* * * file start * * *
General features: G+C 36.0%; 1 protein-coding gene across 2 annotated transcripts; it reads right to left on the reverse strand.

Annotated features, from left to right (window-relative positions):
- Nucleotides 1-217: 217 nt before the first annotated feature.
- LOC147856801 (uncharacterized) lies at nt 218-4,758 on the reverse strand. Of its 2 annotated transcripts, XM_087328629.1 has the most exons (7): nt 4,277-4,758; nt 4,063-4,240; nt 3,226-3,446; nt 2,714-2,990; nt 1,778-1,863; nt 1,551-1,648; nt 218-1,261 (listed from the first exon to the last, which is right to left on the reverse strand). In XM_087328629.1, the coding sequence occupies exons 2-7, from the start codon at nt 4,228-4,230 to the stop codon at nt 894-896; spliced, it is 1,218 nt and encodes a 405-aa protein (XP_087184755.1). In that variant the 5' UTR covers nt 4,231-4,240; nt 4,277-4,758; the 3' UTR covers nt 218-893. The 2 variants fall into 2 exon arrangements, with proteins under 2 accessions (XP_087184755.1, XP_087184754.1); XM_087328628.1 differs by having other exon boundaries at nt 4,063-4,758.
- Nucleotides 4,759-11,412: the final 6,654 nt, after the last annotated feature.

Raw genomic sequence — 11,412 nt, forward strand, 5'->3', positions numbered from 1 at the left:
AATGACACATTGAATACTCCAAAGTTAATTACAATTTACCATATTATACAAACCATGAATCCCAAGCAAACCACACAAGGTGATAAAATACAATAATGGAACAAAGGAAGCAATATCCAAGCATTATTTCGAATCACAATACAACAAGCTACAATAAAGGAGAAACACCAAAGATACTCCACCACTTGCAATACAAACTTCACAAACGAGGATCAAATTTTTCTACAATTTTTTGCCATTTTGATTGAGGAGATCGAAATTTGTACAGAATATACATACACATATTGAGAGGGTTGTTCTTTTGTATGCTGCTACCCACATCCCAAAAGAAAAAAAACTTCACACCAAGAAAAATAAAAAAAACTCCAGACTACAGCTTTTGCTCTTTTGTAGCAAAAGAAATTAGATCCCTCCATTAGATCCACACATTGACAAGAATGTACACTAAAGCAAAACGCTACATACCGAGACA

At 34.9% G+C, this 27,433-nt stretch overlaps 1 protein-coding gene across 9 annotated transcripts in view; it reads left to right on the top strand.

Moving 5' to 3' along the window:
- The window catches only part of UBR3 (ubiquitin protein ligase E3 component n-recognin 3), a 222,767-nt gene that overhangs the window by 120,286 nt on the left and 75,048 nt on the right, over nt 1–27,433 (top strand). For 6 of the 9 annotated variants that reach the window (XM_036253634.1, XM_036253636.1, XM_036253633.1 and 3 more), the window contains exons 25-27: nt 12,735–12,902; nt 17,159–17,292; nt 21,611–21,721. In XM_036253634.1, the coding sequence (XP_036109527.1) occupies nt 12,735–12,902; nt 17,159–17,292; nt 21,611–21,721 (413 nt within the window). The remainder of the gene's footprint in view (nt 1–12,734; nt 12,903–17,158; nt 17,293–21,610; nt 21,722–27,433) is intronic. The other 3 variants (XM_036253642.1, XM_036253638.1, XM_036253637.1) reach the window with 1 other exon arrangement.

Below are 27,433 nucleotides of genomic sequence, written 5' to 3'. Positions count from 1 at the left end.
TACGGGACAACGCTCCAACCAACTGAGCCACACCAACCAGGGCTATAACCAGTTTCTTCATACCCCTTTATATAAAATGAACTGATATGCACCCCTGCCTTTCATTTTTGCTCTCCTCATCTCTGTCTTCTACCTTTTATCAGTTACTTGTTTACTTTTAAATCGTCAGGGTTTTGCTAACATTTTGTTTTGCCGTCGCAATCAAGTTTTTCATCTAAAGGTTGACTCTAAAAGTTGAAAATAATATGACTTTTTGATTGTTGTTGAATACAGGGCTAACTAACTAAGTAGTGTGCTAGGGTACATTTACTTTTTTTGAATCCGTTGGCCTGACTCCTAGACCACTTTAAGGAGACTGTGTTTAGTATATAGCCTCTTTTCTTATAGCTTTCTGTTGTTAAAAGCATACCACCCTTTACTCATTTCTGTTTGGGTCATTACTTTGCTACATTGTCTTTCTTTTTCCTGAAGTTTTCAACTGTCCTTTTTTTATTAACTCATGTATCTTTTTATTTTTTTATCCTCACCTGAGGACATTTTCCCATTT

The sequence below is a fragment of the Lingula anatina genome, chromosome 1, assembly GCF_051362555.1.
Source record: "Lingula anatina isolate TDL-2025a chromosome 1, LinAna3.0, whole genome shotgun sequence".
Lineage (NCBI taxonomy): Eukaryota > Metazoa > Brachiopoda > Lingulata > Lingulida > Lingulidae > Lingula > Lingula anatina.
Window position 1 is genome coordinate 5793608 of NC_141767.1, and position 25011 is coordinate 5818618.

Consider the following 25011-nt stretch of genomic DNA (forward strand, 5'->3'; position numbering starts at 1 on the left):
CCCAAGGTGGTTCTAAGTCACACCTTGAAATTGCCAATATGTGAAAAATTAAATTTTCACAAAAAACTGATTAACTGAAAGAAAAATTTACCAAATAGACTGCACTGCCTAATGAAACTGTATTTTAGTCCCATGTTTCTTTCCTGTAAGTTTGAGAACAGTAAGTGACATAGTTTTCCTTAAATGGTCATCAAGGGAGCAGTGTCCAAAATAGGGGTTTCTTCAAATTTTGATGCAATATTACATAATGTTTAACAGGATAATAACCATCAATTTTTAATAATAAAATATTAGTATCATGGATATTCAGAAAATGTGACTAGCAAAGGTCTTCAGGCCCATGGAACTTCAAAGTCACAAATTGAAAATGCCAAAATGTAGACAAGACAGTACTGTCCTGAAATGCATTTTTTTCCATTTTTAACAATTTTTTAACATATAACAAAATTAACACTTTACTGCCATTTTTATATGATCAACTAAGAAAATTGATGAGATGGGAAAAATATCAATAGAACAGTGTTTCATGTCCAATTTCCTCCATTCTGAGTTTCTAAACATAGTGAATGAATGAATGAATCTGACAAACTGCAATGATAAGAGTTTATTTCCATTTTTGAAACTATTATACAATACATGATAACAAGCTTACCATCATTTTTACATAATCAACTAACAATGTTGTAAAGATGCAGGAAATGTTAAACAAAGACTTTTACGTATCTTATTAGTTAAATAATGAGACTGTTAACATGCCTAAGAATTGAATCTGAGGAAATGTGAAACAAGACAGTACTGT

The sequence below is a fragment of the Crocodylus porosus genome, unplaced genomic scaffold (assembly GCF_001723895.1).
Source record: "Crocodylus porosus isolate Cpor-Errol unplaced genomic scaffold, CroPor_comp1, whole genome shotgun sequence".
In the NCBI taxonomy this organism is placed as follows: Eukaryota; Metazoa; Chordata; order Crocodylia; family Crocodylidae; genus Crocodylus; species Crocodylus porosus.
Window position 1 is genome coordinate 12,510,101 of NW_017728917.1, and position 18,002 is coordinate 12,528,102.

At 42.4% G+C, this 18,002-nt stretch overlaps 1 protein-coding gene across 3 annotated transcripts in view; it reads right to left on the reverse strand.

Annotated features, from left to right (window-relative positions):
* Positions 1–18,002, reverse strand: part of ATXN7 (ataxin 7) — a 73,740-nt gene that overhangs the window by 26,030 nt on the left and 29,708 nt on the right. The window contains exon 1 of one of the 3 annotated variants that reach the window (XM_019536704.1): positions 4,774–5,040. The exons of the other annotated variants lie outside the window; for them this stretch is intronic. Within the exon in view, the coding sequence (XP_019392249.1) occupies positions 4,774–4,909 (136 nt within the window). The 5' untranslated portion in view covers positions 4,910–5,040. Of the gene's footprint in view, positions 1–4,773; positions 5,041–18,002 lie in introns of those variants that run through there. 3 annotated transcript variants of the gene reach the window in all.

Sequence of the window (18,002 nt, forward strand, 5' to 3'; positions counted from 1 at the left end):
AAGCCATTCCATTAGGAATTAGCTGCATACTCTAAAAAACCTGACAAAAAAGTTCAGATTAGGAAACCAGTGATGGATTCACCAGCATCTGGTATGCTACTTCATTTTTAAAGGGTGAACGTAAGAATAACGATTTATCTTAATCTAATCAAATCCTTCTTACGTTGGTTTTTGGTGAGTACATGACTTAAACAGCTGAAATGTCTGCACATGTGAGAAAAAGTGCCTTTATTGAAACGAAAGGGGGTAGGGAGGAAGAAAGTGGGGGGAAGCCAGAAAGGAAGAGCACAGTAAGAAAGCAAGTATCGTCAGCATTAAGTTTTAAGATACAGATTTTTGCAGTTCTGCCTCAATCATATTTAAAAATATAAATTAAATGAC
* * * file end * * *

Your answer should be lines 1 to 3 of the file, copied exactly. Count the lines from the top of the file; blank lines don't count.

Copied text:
General features: G+C 36.0%; 1 protein-coding gene across 2 annotated transcripts; it reads right to left on the reverse strand.

Annotated features, from left to right (window-relative positions):
- Nucleotides 1-217: 217 nt before the first annotated feature.